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3 big mistakes to avoid when charged with domestic violence

On Behalf of | Mar 1, 2024 | Criminal Defense

Like any other confrontation, a fight with a loved one can get out of hand. When pushes turn into shoves, it may not be long before the police get involved – and you end up facing domestic violence charges.

What you do after you’ve been charged can be just as critical to your case as what happened before the police got to the scene. Here are three mistakes you cannot afford to make:

1. Asking the alleged victim to drop the charges

The alleged victim cannot drop the charges – because they aren’t the ones prosecuting you. Whether charges are filed or not is entirely up to the authorities. Even if your alleged victim refuses to testify against you, the prosecutor can proceed with their case based on other evidence, including statements the victim already made to the police and hospital records.

It’s even more important to understand that you can be charged with violating any protective order that a judge issued that forbids you from contacting your alleged victim. Reaching out to them, no matter how gently, can be considered harassment or witness intimidation, and those charges can stick even if the underlying domestic violence charge does not.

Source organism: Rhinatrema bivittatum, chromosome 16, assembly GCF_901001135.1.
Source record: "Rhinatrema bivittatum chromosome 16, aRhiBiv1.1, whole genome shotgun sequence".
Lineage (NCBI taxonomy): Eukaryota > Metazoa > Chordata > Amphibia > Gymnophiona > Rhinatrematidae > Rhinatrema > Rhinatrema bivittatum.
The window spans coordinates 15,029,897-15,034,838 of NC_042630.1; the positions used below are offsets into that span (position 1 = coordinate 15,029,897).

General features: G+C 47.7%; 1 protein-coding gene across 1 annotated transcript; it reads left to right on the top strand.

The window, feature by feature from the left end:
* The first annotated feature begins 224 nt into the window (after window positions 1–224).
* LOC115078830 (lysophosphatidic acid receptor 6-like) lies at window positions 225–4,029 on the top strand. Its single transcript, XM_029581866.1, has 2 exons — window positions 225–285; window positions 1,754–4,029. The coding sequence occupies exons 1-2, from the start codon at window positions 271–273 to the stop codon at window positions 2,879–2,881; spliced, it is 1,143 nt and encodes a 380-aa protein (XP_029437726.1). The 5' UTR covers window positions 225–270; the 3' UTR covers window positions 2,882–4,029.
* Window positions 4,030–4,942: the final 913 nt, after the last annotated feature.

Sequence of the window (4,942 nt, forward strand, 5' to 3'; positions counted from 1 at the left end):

2. Threatening the alleged victim on the jailhouse phone

If you think that the prosecution won’t listen to your jailhouse calls to your friends and relatives, think again. A lot of people think that their cases are simply “small potatoes” and not worth that much interest – but prosecutors can be relentless. 

If you say anything even remotely threatening toward the alleged victim on a jailhouse call, even in code, expect to hear your words played back in court. The prosecutor can use your own words to portray you as habitually violent.

3. Riling up other people about the charges

You are not permitted to contact your alleged victim in any way – and that includes through third parties. 

Even if you know that the charges against you are 100% unfair or wildly exaggerated, don’t put the alleged victim on blast on social media or encourage your friends and relatives to express their displeasure. Again, everything will lead back to you, and that can result in additional charges.

If you’re facing domestic violence charges, it can be hard to sit and wait the process out – but that’s why it’s wisest to get experienced legal guidance on your side.